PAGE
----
1) It is important to remember that at the Consumer Metrics Institute we measure only a portion of the “C” in the above equation. In fact, we have intentionally chosen to track a particularly volatile subset of “C” in order to gain signal strength and lead time. … All of the above tells us that we should lead the BEA’s “C” while having an amplified signal that may or may not offset the impact of “I”, “G”, “X” and “M” when the final calculation of GDP is performed.
2) We think that the BEA’s methodologies for imputing “C” are seriously flawed. Their 1937 based focus on factories places their data far downstream from where the real economic action is — probably 4 or 5 months. We understand why a factory focus was chosen in 1937 (given FDR’s constituency and 1937 jobs demographics), but the economy is much more than just factories in 2010. Additionally, the BEA uses a questionnaire approach, which leads to survivor and large firm biases — not to mention lags and revisions when the data does finally come in. And finally their numbers are “annualized” growth that is then seasonally adjusted; while our numbers are strictly year-over-year growth, which require no seasonal adjustments.
3) Another problem with using factory data to impute “C” is that the BEA feels compelled to somehow reconcile the downstream data source to upstream demand by tracking inventories as they slosh up and down. Doubly unfortunate is the fact that the BEA’s inventory data is very, very late arriving — and it is by far the largest source of post-2nd revision adjustments to the GDP. So the GDP gets bounced all over the place as inventory building/depleting cycles take place, and our measurements will diverge from the GDP by at least the amount of those swings.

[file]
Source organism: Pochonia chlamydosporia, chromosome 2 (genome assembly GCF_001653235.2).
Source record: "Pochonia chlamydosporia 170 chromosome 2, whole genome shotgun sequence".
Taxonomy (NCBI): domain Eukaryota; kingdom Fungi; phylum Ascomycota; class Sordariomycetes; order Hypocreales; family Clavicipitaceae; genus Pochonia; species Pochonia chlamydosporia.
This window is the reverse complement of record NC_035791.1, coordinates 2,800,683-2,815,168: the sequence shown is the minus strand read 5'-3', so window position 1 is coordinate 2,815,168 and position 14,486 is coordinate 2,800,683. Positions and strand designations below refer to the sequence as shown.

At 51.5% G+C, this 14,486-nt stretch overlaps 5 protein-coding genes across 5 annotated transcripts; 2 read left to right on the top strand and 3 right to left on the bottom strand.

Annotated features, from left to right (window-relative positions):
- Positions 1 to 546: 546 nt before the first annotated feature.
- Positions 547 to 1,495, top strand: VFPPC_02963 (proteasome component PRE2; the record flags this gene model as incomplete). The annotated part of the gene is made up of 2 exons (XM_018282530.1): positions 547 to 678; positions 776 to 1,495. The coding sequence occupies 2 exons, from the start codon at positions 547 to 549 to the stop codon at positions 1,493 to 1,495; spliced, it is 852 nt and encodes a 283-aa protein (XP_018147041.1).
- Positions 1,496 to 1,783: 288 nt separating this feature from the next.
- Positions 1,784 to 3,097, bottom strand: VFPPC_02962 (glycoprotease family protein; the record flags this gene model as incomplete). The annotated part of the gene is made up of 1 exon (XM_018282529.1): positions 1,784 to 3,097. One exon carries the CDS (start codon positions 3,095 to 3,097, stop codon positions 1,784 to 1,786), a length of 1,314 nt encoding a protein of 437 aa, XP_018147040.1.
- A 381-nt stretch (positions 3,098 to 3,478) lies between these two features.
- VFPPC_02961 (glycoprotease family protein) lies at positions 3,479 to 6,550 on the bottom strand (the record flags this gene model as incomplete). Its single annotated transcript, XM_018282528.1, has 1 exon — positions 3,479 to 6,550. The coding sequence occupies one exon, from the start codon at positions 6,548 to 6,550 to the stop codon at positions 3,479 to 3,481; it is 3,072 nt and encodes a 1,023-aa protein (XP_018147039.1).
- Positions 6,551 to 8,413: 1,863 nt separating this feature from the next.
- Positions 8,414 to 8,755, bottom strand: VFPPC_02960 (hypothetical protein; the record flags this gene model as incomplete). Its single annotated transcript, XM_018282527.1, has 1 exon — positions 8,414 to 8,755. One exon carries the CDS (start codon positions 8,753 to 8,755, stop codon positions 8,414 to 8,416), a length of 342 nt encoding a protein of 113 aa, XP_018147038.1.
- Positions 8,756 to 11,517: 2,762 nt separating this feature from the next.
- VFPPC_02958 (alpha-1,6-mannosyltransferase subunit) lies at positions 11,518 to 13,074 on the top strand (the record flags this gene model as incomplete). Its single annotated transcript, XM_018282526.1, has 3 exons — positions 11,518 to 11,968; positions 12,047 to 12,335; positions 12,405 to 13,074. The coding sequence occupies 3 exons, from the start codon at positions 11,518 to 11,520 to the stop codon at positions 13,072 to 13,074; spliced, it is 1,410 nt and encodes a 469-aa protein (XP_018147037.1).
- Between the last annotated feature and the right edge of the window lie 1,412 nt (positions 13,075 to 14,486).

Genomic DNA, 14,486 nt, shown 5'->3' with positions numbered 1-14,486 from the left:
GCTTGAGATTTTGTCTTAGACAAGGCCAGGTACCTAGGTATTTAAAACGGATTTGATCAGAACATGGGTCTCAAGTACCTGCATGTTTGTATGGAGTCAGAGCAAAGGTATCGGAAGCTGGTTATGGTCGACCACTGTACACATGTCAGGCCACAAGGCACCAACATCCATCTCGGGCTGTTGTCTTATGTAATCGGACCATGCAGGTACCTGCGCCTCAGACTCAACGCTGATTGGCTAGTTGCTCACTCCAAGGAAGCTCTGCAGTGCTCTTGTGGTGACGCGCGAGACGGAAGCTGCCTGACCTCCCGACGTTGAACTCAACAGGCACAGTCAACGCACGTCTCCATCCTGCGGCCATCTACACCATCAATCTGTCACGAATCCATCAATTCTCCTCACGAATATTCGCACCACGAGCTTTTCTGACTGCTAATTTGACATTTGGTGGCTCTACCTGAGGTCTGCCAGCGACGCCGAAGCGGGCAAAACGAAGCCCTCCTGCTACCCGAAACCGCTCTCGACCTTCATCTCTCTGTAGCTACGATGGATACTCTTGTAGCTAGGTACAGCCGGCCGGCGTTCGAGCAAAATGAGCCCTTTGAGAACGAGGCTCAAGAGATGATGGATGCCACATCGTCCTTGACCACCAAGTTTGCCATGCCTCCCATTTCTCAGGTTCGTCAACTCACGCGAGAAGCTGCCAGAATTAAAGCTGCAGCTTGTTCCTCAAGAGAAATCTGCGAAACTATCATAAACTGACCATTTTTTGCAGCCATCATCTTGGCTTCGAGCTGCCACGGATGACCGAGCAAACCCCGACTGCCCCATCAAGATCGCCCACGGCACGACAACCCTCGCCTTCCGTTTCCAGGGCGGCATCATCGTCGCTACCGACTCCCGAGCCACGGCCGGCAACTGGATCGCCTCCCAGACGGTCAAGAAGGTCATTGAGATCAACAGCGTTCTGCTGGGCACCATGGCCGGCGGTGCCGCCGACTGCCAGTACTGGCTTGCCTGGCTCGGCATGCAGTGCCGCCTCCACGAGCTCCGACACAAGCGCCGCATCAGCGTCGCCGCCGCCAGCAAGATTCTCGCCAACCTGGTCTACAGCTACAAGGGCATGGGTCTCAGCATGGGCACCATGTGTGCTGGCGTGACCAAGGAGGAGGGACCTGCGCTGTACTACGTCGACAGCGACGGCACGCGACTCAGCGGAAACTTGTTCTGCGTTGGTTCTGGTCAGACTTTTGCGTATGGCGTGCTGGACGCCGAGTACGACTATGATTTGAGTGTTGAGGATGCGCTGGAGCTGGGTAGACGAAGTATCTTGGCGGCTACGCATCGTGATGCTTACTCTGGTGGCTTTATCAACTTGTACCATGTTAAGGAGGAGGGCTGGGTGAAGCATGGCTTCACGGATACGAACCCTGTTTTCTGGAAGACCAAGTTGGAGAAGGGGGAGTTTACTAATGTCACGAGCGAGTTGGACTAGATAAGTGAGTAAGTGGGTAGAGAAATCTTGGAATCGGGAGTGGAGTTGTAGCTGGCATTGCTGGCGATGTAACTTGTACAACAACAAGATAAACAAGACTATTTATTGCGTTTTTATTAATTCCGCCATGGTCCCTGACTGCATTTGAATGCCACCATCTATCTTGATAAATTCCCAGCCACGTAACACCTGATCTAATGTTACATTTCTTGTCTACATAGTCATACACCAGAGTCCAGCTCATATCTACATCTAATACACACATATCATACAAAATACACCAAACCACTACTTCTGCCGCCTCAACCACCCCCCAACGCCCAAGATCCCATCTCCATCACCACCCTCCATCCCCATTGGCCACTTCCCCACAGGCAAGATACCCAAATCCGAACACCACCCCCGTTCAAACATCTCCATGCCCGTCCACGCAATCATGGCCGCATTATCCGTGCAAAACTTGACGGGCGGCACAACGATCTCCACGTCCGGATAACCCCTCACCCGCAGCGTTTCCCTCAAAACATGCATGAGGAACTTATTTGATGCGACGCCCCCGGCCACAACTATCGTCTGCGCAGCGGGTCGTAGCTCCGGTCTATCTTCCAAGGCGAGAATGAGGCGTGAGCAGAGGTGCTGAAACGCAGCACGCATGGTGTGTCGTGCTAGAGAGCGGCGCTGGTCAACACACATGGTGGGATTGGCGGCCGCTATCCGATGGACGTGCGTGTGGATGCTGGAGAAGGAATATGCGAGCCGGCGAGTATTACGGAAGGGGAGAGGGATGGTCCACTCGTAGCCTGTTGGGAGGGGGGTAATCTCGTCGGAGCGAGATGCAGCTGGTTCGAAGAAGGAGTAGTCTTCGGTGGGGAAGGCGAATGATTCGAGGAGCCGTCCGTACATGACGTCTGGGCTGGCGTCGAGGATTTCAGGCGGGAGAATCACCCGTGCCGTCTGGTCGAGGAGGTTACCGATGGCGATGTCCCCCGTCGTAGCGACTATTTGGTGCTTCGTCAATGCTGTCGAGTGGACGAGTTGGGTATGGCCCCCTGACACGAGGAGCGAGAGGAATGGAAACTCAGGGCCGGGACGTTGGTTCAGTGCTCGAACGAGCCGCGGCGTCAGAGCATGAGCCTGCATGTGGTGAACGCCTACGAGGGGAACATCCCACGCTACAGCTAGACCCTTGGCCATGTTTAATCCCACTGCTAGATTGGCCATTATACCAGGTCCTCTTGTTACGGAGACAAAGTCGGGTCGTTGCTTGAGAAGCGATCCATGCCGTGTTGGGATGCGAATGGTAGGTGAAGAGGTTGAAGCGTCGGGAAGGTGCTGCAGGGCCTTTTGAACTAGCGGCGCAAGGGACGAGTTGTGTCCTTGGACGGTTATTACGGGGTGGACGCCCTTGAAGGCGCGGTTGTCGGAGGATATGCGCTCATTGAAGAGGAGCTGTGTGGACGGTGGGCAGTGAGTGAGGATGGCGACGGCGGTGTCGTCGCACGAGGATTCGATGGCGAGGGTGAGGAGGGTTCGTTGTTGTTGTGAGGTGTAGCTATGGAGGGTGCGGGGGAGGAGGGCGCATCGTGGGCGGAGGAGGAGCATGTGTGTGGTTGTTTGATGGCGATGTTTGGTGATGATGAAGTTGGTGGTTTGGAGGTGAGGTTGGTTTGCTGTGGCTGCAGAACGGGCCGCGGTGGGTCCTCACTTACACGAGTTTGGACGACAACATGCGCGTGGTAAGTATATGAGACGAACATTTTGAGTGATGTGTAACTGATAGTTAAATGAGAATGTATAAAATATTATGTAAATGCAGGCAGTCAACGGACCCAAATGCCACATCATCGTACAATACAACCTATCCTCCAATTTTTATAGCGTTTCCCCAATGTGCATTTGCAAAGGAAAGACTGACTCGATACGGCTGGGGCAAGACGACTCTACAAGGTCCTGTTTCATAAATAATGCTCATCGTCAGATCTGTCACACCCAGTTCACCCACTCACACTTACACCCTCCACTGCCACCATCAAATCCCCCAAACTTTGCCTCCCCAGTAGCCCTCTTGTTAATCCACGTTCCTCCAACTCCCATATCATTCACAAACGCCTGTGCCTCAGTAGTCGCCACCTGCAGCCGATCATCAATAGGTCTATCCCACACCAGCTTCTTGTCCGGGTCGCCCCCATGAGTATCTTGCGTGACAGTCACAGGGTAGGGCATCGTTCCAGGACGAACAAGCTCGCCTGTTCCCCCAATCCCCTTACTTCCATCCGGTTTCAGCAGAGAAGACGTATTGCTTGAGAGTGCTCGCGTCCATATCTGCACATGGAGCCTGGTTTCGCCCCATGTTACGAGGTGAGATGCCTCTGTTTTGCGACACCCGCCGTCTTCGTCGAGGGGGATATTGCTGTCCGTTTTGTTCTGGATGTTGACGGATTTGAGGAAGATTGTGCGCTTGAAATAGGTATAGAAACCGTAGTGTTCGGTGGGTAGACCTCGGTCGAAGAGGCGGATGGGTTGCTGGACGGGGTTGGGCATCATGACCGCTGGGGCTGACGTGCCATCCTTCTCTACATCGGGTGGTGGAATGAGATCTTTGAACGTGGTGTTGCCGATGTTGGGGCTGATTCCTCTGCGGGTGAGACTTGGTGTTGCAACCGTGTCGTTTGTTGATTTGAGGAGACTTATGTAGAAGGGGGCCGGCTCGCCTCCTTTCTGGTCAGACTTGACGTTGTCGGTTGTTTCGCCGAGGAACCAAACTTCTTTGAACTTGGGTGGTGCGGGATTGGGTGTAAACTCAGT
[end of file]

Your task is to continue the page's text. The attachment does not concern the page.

4) In an economy where household leveraging or deleveraging has become commonplace, the relative impact of “C” on the GDP should naturally change. In times of deleveraging, John Maynard Keynes would have us believe that at such times we simply print new money and crank up “G” to offset the drop in “C”. If “G” soars there will have to be some decoupling of the final GDP value from “C.”
5) And finally, “(X-M)” could significantly boost GDP when the value of the dollar is falling, thus causing net exports to grow. Unfortunately, the biggest portions of “M” are either valued in dollars or in currencies defacto pegged to the dollar, and falling values of the dollar don’t actually help that part of the equation as much as one might suspect. And since most other central banks want their export goods favorably priced relative to the dollar, there are compelling international reasons to keep the dollar strong — not the least of which is the dollar’s role as defacto world reserve currency and safe harbor during times of global economic distress, which causes international investors and central banks alike want to preserve the value of their dollar denominated assets.
As Davis says, their data goes as far “upstream” as possible and is measured daily thus making it quite timely.